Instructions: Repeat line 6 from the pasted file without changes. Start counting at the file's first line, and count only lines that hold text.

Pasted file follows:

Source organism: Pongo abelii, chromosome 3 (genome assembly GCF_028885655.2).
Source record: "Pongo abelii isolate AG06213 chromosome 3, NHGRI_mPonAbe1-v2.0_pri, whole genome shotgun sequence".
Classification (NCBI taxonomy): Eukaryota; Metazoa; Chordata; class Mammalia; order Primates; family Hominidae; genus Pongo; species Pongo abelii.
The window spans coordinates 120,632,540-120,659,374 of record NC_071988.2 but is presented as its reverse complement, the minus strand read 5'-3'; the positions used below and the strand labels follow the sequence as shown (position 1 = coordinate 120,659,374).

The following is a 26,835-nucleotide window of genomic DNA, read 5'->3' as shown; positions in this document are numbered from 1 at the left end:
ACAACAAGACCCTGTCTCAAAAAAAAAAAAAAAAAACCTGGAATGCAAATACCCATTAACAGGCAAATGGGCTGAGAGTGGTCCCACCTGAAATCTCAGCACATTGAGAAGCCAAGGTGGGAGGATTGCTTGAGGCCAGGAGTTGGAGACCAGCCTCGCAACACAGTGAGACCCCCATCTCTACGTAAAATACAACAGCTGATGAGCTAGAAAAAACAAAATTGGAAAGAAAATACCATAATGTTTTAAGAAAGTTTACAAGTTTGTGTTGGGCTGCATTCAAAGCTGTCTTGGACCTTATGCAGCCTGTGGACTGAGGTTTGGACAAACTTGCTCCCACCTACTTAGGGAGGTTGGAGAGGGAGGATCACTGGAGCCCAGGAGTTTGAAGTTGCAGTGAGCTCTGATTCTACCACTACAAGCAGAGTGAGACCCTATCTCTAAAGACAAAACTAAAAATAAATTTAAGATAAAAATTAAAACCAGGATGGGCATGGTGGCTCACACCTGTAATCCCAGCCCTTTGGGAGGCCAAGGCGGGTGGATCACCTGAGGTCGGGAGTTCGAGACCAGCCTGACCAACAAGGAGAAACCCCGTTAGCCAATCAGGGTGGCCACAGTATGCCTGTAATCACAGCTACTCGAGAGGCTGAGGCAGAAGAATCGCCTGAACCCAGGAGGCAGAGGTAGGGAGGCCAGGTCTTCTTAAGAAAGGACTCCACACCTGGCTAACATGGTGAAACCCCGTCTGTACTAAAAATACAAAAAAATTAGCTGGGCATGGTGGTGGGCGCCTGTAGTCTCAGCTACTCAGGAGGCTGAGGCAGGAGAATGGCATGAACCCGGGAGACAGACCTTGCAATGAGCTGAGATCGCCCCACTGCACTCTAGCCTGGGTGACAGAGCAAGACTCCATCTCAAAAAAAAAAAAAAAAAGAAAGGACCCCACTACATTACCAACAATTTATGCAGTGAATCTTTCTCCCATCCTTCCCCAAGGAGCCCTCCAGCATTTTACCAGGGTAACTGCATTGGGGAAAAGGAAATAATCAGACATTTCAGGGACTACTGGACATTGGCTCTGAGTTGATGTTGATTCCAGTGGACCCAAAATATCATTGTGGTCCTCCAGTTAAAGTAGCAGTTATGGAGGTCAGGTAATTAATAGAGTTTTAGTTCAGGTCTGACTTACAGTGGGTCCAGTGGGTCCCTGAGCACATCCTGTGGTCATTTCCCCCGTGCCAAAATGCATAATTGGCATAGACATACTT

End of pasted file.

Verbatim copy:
ACAACAAGACCCTGTCTCAAAAAAAAAAAAAAAAAACCTGGAATGCAAATACCCATTAACAGGCAAATGGGCTGAGAGTGGTCCCACCTGAAATCTCAGCACATTGAGAAGCCAAGGTGGGAGGATTGCTTGAGGCCAGGAGTTGGAGACCAGCCTCGCAACACAGTGAGACCCCCATCTCTACGTAAAATACAACAGCTGATGAGCTAGAAAAAACAAAATTGGAAAGAAAATACCATAATGTTTTAAGAAAGTTTACAAGTTTGTGTTGGGCTGCATTCAAAGCTGTCTTGGACCTTATGCAGCCTGTGGACTGAGGTTTGGACAAACTTGCTCCCACCTACTTAGGGAGGTTGGAGAGGGAGGATCACTGGAGCCCAGGAGTTTGAAGTTGCAGTGAGCTCTGATTCTACCACTACAAGCAGAGTGAGACCCTATCTCTAAAGACAAAACTAAAAATAAATTTAAGATAAAAATTAAAACCAGGATGGGCATGGTGGCTCACACCTGTAATCCCAGCCCTTTGGGAGGCCAAGGCGGGTGGATCACCTGAGGTCGGGAGTTCGAGACCAGCCTGACCAACAAGGAGAAACCCCGTTAGCCAATCAGGGTGGCCACAGTATGCCTGTAATCACAGCTACTCGAGAGGCTGAGGCAGAAGAATCGCCTGAACCCAGGAGGCAGAGGTAGGGAGGCCAGGTCTTCTTAAGAAAGGACTCCACACCTGGCTAACATGGTGAAACCCCGTCTGTACTAAAAATACAAAAAAATTAGCTGGGCATGGTGGTGGGCGCCTGTAGTCTCAGCTACTCAGGAGGCTGAGGCAGGAGAATGGCATGAACCCGGGAGACAGACCTTGCAATGAGCTGAGATCGCCCCACTGCACTCTAGCCTGGGTGACAGAGCAAGACTCCATCTCAAAAAAAAAAAAAAAAAGAAAGGACCCCACTACATTACCAACAATTTATGCAGTGAATCTTTCTCCCATCCTTCCCCAAGGAGCCCTCCAGCATTTTACCAGGGTAACTGCATTGGGGAAAAGGAAATAATCAGACATTTCAGGGACTACTGGACATTGGCTCTGAGTTGATGTTGATTCCAGTGGACCCAAAATATCATTGTGGTCCTCCAGTTAAAGTAGCAGTTATGGAGGTCAGGTAATTAATAGAGTTTTAGTTCAGGTCTGACTTACAGTGGGTCCAGTGGGTCCCTGAGCACATCCTGTGGTCATTTCCCCCGTGCCAAAATGCATAATTGGCATAGACATACTT